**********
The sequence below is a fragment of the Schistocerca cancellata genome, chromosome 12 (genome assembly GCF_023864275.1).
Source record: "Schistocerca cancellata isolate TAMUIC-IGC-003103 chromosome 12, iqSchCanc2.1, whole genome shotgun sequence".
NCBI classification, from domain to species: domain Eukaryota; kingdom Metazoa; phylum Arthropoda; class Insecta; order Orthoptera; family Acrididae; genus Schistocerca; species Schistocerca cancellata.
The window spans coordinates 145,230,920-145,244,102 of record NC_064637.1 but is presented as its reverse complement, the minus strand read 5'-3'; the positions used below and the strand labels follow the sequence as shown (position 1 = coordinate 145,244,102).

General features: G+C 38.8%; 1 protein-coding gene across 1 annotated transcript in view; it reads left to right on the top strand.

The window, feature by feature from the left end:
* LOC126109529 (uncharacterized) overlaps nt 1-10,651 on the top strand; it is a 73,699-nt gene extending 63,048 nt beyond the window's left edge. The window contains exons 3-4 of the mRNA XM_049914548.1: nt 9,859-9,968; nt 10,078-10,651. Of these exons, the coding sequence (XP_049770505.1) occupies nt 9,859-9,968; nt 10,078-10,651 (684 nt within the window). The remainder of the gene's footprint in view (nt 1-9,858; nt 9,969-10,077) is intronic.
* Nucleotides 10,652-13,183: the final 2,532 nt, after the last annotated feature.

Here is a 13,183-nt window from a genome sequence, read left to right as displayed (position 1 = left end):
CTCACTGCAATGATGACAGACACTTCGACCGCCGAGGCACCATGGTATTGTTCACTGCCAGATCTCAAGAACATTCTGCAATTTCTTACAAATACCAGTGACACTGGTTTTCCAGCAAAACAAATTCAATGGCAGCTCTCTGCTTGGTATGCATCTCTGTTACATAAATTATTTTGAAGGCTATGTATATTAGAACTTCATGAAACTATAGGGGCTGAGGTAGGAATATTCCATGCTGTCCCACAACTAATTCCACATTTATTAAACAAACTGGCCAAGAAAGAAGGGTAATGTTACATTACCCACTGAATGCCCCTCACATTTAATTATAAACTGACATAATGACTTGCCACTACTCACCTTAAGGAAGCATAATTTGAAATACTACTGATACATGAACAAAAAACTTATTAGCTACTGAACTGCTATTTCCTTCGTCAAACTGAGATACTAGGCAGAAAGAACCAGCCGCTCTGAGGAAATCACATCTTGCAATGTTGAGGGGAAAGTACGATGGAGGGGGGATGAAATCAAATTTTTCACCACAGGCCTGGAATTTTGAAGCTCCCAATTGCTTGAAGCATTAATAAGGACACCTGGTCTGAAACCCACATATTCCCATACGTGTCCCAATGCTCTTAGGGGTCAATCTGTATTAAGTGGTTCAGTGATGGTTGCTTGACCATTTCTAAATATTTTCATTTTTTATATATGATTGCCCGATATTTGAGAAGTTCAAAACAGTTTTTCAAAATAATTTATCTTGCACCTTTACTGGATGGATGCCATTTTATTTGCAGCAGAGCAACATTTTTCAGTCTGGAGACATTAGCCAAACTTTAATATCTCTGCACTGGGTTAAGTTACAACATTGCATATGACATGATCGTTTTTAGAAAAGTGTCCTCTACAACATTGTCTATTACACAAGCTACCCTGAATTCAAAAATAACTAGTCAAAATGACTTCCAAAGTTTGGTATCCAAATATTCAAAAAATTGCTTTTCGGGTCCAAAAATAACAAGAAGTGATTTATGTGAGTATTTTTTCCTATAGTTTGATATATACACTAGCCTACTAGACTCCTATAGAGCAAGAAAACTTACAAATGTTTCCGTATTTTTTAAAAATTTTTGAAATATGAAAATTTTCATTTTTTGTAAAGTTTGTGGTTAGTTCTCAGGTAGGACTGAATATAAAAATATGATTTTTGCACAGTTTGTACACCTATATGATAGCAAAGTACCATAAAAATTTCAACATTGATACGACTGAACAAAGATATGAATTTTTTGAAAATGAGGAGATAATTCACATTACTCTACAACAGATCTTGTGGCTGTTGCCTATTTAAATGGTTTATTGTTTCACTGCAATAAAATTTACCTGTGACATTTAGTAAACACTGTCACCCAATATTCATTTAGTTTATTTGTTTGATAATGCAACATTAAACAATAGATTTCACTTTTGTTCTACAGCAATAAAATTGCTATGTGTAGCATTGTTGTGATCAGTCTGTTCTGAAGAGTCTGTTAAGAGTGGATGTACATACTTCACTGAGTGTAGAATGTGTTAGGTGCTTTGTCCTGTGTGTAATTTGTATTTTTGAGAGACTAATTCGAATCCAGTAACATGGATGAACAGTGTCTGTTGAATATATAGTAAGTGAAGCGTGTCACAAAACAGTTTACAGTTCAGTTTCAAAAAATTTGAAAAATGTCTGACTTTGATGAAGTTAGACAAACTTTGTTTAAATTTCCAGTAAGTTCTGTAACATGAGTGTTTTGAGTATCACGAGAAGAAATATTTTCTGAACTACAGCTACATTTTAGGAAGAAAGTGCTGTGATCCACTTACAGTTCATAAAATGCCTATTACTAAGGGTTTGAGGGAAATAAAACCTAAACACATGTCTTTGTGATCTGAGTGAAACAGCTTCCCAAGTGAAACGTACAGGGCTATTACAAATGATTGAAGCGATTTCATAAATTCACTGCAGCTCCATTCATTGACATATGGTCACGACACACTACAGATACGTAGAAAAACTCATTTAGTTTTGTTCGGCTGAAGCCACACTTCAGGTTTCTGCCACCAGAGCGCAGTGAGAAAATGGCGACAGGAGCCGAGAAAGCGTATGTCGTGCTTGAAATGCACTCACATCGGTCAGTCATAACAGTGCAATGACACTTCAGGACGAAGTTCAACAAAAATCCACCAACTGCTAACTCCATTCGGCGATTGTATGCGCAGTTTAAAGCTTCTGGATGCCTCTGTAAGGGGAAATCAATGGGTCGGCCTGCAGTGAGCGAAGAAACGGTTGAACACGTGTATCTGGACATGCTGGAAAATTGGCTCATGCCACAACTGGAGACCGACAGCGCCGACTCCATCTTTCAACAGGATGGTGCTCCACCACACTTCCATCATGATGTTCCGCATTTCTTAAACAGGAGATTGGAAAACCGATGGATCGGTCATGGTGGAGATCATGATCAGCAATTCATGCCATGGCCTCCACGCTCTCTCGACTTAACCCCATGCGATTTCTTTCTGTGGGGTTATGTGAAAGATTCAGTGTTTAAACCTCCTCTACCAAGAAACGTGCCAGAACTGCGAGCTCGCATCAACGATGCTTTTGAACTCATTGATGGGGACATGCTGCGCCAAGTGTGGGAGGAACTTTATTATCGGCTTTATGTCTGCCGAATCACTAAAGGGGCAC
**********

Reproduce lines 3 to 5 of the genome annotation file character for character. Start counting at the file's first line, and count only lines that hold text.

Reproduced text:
NCBI classification, from domain to species: domain Eukaryota; kingdom Metazoa; phylum Arthropoda; class Insecta; order Orthoptera; family Acrididae; genus Schistocerca; species Schistocerca cancellata.
The window spans coordinates 145,230,920-145,244,102 of record NC_064637.1 but is presented as its reverse complement, the minus strand read 5'-3'; the positions used below and the strand labels follow the sequence as shown (position 1 = coordinate 145,244,102).

General features: G+C 38.8%; 1 protein-coding gene across 1 annotated transcript in view; it reads left to right on the top strand.